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Petulance: the English way

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What would you call a country that called for “a structure under which (Europe) can dwell in peace, in safety and in freedom … a kind of United States of Europe” at the end of World War II (Winston Churchill, 1946), but refused to join that structure when its European neighbors actually began building it (European Economic Community, 1957)?

What would you call that country if it changed its mind and asked to join the EEC in 1961, a goal it finally achieved in 1973 under Conservative Prime Minister Edward Heath — only to demand a renegotiation of its terms of membership and hold an in/out referendum on EEC membership under a Labour government two years later?

What would you say if that country then demanded another renegotiation of the terms of membership under Conservative Prime Minister Margaret Thatcher in 1984, and insisted on opting out of the planned single currency when the countries of the European Community (as it now styled itself) signed the Treaty of Maastricht in 1992?

And what would you say about that country’s behavior if another Conservative prime minister, David Cameron, demanded another renegotiation on the terms of membership in what is now called the European Union in 2013, and promised another referendum once the results were known?

The word “ambivalent” would certainly spring to mind. “Capricious” also has a strong claim to be the right word. But the adjective that really sums up Britain’s behavior in its 70-year love-hate relationship with the European project is “petulant.”

There’s going to be another referendum on whether the United Kingdom should stay in the European Union on June 23. Not that Cameron wants to leave the EU, of course. His 2013 promise of a referendum was mainly an attempt to steal votes from the U.K. Independence Party, which did indeed want to leave, in the 2015 election.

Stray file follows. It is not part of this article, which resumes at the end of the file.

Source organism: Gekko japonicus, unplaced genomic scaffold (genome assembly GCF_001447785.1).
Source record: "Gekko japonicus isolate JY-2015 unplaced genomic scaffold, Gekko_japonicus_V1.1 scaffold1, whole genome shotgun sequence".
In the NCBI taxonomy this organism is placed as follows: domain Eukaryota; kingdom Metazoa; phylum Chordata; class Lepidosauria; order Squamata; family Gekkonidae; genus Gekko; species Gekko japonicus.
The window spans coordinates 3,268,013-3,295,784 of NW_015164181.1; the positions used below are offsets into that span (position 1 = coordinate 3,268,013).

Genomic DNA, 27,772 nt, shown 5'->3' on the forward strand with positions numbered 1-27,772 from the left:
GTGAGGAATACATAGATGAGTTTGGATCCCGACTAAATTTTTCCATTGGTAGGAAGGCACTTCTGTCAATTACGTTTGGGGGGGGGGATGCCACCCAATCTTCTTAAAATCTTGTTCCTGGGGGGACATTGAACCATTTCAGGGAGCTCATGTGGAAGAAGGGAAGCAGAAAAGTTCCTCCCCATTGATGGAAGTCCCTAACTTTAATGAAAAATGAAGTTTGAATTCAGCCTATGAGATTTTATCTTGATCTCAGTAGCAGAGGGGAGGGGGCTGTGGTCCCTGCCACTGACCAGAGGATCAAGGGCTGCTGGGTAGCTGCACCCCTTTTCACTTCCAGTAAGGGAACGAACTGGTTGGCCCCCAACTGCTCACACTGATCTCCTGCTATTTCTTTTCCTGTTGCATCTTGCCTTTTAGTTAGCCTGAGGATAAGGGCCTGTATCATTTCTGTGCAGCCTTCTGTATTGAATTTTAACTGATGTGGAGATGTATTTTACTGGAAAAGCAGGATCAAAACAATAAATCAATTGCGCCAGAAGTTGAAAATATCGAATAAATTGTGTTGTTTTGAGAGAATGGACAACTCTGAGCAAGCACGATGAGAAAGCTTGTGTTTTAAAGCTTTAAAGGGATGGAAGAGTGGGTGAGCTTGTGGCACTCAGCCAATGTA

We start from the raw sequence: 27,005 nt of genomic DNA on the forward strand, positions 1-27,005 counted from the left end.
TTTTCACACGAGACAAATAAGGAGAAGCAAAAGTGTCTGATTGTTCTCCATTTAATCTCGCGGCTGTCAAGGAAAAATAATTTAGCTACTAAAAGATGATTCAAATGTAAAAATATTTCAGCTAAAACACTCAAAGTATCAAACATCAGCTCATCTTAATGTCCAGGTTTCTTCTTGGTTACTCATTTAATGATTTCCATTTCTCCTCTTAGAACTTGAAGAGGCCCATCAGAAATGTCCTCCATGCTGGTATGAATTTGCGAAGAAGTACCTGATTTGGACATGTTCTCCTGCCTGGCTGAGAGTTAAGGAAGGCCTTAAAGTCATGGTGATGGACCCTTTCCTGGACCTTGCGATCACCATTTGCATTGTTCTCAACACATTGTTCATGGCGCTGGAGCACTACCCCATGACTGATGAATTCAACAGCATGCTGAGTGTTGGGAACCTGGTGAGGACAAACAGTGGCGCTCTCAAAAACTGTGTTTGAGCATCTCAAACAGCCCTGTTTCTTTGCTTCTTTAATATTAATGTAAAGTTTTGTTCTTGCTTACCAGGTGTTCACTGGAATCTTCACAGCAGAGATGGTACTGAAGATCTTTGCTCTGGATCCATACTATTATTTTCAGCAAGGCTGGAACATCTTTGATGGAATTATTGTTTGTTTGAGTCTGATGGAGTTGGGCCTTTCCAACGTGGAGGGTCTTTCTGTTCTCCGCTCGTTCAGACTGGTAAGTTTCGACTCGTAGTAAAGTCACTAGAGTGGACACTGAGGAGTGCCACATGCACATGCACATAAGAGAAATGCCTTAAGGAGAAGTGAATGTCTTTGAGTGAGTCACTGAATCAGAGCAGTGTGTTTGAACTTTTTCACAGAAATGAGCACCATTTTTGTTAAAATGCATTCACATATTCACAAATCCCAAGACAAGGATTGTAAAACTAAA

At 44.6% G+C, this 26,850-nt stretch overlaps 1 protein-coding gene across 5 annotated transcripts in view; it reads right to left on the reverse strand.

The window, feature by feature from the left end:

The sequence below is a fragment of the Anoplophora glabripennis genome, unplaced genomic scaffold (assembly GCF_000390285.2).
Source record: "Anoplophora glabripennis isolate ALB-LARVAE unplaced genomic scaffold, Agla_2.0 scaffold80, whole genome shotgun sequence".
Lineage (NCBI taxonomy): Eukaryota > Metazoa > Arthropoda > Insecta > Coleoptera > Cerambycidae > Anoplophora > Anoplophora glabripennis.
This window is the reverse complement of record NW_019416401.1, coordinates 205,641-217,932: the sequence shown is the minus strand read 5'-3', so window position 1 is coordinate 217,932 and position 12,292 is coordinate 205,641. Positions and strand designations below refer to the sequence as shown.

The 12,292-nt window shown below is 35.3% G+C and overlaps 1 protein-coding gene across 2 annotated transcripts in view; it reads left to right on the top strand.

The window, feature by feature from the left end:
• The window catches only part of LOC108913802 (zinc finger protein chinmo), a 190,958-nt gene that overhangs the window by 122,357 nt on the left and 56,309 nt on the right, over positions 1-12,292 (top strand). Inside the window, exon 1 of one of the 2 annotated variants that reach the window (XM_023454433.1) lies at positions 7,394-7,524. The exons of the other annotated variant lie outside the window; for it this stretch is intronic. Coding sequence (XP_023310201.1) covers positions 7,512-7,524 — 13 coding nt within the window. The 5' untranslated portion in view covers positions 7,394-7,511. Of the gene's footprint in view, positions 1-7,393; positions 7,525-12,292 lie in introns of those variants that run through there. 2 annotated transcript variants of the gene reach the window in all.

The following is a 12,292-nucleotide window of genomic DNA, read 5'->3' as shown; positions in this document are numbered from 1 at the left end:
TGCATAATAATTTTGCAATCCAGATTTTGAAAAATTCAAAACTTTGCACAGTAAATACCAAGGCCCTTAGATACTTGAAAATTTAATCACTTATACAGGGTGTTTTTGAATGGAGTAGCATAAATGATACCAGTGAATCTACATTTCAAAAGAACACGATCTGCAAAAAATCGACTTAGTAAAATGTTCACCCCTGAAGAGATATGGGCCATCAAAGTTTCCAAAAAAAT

But Cameron couldn’t walk away from his promise after he won the election, because half of his own party wants to leave the European Union. Jeremy Corbyn, the new leader of the Labour Party, is at best lukewarm about the EU, viewing it essentially as a capitalist plot that has some positive side effects. And recent opinion polls suggest that the referendum could go either way.

These are not the best of times for the EU. It has not responded well to the wave of mostly Middle Eastern refugees that began rolling across its frontiers early last year. It is suffering from chronic low growth and high unemployment (although the U.K. itself is doing quite well on both fronts). It is becoming clear that the adoption of the common euro currency by 19 EU countries was a major mistake.

There is therefore a lot of disillusionment about the EU even among its core members on the mainland, and some people fear that “Brexit” (a British exit from the Union) would start to unravel all the other deals and compromises that went into the construction of this historically unlikely structure. But why are the British always the most disaffected ones?

All the countries on the west coast of Europe lost their overseas empires in the decades after World War II, and Britain is not the only one to cling to delusions of grandeur in the aftermath. France, too, has a highly inflated view of its own importance. But the French understand the cost of European disunity much better than the British, because they paid a higher price.

It has to do with the fact that Britain is an island. Almost every other European country except Switzerland and Sweden has seen serious fighting on its own soil in the past hundred years. Many of them have seen it several times, and about half of them have been partly or wholly occupied by foreign troops for long periods. Whereas Britain has not been successfully invaded for almost a thousand years.

Britain is not alone in seeing the follies of the EU bureaucracy and resenting the cost of the compromises that have to be made to keep the enterprise alive. It is alone, or almost alone, in seeing European unity purely as an optional project, to be reassessed from time to time by calculating its economic benefits and weighing them against its political and emotional costs for Britain.